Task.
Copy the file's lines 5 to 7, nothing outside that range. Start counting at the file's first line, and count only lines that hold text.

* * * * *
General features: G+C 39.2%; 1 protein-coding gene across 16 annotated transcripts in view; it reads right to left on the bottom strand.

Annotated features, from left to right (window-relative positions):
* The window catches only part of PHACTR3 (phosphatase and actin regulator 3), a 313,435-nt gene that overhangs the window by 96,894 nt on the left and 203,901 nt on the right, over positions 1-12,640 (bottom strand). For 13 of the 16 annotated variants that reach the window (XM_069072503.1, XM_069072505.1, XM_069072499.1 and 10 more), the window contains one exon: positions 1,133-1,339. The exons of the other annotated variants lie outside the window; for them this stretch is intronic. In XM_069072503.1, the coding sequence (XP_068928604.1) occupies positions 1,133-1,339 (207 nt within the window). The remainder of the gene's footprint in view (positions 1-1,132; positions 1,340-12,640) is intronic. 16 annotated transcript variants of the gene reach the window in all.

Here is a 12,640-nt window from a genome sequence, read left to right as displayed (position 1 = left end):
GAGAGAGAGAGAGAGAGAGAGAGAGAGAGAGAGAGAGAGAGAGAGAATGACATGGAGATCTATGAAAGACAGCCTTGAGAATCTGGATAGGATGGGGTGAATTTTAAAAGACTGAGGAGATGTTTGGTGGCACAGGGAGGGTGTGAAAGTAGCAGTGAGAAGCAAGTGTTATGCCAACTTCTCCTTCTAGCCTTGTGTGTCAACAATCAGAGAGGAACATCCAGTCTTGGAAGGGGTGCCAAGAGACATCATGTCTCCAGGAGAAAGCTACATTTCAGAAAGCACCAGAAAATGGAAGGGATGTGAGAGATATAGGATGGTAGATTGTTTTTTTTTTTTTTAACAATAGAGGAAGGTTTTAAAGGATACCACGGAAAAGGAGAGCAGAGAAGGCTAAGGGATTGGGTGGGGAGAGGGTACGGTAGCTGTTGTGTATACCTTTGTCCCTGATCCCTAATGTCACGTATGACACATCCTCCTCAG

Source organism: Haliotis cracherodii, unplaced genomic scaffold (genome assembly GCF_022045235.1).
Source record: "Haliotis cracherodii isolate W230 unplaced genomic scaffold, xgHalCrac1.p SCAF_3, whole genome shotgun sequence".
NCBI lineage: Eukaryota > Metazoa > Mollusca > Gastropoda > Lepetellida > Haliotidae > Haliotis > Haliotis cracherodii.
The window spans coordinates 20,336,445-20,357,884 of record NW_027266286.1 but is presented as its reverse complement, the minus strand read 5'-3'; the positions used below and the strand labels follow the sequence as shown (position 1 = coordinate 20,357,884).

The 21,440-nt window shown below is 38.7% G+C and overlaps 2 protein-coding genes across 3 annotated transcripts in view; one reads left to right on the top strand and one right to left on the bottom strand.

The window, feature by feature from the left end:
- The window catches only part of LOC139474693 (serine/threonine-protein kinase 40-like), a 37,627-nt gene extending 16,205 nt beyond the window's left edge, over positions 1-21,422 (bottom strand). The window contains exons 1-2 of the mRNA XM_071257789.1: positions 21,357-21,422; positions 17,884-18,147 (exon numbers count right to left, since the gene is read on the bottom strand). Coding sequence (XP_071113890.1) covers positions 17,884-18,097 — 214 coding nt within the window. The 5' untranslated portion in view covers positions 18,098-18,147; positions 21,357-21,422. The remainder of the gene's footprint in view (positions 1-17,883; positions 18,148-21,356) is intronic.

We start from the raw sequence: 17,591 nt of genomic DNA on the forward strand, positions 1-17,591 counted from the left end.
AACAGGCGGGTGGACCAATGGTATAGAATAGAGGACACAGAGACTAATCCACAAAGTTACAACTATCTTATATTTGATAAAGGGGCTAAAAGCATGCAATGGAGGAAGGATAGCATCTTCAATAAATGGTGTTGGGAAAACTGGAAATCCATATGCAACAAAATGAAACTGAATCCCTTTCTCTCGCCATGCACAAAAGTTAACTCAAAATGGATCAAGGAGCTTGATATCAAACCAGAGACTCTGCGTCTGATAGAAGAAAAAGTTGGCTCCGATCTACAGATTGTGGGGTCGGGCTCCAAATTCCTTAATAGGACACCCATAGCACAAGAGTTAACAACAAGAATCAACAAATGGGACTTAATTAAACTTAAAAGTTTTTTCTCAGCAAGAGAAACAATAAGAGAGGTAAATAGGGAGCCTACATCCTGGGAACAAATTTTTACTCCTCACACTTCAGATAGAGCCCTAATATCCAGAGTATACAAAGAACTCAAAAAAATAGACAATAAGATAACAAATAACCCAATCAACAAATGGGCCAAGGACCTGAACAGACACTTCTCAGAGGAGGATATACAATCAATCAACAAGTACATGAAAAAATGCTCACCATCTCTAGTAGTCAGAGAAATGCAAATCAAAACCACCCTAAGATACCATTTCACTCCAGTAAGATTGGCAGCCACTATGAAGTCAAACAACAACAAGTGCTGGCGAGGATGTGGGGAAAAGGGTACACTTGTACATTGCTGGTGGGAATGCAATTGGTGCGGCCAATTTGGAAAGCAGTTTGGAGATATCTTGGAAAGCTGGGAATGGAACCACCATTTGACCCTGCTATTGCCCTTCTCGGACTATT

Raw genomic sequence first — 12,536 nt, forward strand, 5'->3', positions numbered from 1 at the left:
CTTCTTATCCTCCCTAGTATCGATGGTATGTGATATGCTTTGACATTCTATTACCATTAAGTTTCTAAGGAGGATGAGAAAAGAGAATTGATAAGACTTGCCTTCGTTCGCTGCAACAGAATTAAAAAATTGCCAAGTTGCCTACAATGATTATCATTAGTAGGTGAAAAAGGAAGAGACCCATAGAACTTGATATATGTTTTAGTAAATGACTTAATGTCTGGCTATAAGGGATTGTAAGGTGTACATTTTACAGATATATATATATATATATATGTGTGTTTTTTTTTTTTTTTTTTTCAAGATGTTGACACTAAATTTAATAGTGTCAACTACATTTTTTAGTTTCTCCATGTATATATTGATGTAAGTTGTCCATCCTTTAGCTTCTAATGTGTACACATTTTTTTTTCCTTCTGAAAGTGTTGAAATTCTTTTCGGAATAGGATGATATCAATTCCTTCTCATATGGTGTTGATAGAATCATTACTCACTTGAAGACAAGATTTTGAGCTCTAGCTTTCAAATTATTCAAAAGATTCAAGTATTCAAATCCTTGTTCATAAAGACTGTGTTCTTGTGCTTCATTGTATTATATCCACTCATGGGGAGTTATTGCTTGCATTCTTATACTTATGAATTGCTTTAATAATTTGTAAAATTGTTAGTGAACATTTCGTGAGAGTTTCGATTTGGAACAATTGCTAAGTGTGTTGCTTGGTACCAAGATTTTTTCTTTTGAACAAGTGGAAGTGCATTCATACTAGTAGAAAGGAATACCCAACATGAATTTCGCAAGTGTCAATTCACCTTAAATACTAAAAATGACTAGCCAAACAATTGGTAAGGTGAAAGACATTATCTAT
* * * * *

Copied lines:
GAGAGAGAGAGAGAGAGAGAGAGAGAGAGAGAGAGAGAGAGAGAGAATGACATGGAGATCTATGAAAGACAGCCTTGAGAATCTGGATAGGATGGGGTGAATTTTAAAAGACTGAGGAGATGTTTGGTGGCACAGGGAGGGTGTGAAAGTAGCAGTGAGAAGCAAGTGTTATGCCAACTTCTCCTTCTAGCCTTGTGTGTCAACAATCAGAGAGGAACATCCAGTCTTGGAAGGGGTGCCAAGAGACATCATGTCTCCAGGAGAAAGCTACATTTCAGAAAGCACCAGAAAATGGAAGGGATGTGAGAGATATAGGATGGTAGATTGTTTTTTTTTTTTTTAACAATAGAGGAAGGTTTTAAAGGATACCACGGAAAAGGAGAGCAGAGAAGGCTAAGGGATTGGGTGGGGAGAGGGTACGGTAGCTGTTGTGTATACCTTTGTCCCTGATCCCTAATGTCACGTATGACACATCCTCCTCAG

Source organism: Haliotis cracherodii, unplaced genomic scaffold (genome assembly GCF_022045235.1).
Source record: "Haliotis cracherodii isolate W230 unplaced genomic scaffold, xgHalCrac1.p SCAF_3, whole genome shotgun sequence".